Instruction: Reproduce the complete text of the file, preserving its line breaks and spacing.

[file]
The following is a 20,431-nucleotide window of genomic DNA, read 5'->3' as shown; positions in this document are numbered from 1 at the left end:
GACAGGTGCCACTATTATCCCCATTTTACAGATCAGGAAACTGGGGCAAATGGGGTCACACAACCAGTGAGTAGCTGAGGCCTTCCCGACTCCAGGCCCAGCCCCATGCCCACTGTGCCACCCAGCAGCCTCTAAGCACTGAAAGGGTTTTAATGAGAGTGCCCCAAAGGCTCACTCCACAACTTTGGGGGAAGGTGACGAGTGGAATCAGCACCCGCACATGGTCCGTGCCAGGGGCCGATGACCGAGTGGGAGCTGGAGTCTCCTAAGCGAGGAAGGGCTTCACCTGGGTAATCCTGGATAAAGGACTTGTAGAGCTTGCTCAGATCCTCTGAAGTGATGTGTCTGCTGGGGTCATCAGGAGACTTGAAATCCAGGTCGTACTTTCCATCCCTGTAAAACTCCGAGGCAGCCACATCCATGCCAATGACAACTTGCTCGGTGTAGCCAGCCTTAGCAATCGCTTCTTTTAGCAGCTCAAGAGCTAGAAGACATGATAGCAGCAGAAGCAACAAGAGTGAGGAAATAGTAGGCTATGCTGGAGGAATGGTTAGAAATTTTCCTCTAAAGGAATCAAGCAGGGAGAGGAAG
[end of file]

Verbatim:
The following is a 20,431-nucleotide window of genomic DNA, read 5'->3' as shown; positions in this document are numbered from 1 at the left end:
GACAGGTGCCACTATTATCCCCATTTTACAGATCAGGAAACTGGGGCAAATGGGGTCACACAACCAGTGAGTAGCTGAGGCCTTCCCGACTCCAGGCCCAGCCCCATGCCCACTGTGCCACCCAGCAGCCTCTAAGCACTGAAAGGGTTTTAATGAGAGTGCCCCAAAGGCTCACTCCACAACTTTGGGGGAAGGTGACGAGTGGAATCAGCACCCGCACATGGTCCGTGCCAGGGGCCGATGACCGAGTGGGAGCTGGAGTCTCCTAAGCGAGGAAGGGCTTCACCTGGGTAATCCTGGATAAAGGACTTGTAGAGCTTGCTCAGATCCTCTGAAGTGATGTGTCTGCTGGGGTCATCAGGAGACTTGAAATCCAGGTCGTACTTTCCATCCCTGTAAAACTCCGAGGCAGCCACATCCATGCCAATGACAACTTGCTCGGTGTAGCCAGCCTTAGCAATCGCTTCTTTTAGCAGCTCAAGAGCTAGAAGACATGATAGCAGCAGAAGCAACAAGAGTGAGGAAATAGTAGGCTATGCTGGAGGAATGGTTAGAAATTTTCCTCTAAAGGAATCAAGCAGGGAGAGGAAG